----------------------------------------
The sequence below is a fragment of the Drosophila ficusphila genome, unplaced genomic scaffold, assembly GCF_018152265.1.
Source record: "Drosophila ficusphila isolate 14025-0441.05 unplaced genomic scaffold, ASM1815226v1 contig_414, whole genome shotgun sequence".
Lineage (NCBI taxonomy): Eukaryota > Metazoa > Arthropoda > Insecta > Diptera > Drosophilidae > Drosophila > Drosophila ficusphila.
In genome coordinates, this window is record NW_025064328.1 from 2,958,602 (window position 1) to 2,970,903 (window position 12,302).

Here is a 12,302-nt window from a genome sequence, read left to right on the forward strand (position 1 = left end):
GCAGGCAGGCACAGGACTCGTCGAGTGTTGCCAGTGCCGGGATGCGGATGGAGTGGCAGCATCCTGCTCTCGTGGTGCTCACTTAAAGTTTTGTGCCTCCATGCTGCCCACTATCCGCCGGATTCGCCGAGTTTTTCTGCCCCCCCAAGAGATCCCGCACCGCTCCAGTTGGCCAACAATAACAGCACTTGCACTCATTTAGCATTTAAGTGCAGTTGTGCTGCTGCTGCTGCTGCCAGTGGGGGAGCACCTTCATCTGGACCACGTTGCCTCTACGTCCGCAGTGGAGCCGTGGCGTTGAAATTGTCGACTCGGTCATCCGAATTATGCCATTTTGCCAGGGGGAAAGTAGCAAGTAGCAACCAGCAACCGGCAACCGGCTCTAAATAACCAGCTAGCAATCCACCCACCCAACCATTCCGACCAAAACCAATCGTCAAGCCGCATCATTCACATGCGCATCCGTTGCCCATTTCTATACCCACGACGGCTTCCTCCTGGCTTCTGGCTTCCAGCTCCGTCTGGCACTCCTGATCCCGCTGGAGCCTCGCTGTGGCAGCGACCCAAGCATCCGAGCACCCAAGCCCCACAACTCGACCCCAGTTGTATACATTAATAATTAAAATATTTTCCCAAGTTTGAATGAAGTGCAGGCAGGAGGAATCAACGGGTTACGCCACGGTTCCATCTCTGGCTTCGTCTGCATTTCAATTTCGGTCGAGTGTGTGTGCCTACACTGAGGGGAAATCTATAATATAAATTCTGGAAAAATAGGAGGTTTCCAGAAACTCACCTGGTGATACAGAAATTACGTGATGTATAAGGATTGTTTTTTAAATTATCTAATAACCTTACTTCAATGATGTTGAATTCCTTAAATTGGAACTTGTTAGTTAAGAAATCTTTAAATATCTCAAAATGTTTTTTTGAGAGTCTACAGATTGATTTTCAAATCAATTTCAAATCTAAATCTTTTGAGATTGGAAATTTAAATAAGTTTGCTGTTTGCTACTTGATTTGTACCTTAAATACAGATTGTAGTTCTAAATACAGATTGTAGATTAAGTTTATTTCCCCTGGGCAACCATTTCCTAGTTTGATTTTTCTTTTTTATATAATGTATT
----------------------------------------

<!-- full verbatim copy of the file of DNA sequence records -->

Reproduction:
The sequence below is a fragment of the Drosophila ficusphila genome, unplaced genomic scaffold, assembly GCF_018152265.1.
Source record: "Drosophila ficusphila isolate 14025-0441.05 unplaced genomic scaffold, ASM1815226v1 contig_414, whole genome shotgun sequence".
Lineage (NCBI taxonomy): Eukaryota > Metazoa > Arthropoda > Insecta > Diptera > Drosophilidae > Drosophila > Drosophila ficusphila.
In genome coordinates, this window is record NW_025064328.1 from 2,958,602 (window position 1) to 2,970,903 (window position 12,302).

Here is a 12,302-nt window from a genome sequence, read left to right on the forward strand (position 1 = left end):
GCAGGCAGGCACAGGACTCGTCGAGTGTTGCCAGTGCCGGGATGCGGATGGAGTGGCAGCATCCTGCTCTCGTGGTGCTCACTTAAAGTTTTGTGCCTCCATGCTGCCCACTATCCGCCGGATTCGCCGAGTTTTTCTGCCCCCCCAAGAGATCCCGCACCGCTCCAGTTGGCCAACAATAACAGCACTTGCACTCATTTAGCATTTAAGTGCAGTTGTGCTGCTGCTGCTGCTGCCAGTGGGGGAGCACCTTCATCTGGACCACGTTGCCTCTACGTCCGCAGTGGAGCCGTGGCGTTGAAATTGTCGACTCGGTCATCCGAATTATGCCATTTTGCCAGGGGGAAAGTAGCAAGTAGCAACCAGCAACCGGCAACCGGCTCTAAATAACCAGCTAGCAATCCACCCACCCAACCATTCCGACCAAAACCAATCGTCAAGCCGCATCATTCACATGCGCATCCGTTGCCCATTTCTATACCCACGACGGCTTCCTCCTGGCTTCTGGCTTCCAGCTCCGTCTGGCACTCCTGATCCCGCTGGAGCCTCGCTGTGGCAGCGACCCAAGCATCCGAGCACCCAAGCCCCACAACTCGACCCCAGTTGTATACATTAATAATTAAAATATTTTCCCAAGTTTGAATGAAGTGCAGGCAGGAGGAATCAACGGGTTACGCCACGGTTCCATCTCTGGCTTCGTCTGCATTTCAATTTCGGTCGAGTGTGTGTGCCTACACTGAGGGGAAATCTATAATATAAATTCTGGAAAAATAGGAGGTTTCCAGAAACTCACCTGGTGATACAGAAATTACGTGATGTATAAGGATTGTTTTTTAAATTATCTAATAACCTTACTTCAATGATGTTGAATTCCTTAAATTGGAACTTGTTAGTTAAGAAATCTTTAAATATCTCAAAATGTTTTTTTGAGAGTCTACAGATTGATTTTCAAATCAATTTCAAATCTAAATCTTTTGAGATTGGAAATTTAAATAAGTTTGCTGTTTGCTACTTGATTTGTACCTTAAATACAGATTGTAGTTCTAAATACAGATTGTAGATTAAGTTTATTTCCCCTGGGCAACCATTTCCTAGTTTGATTTTTCTTTTTTATATAATGTATT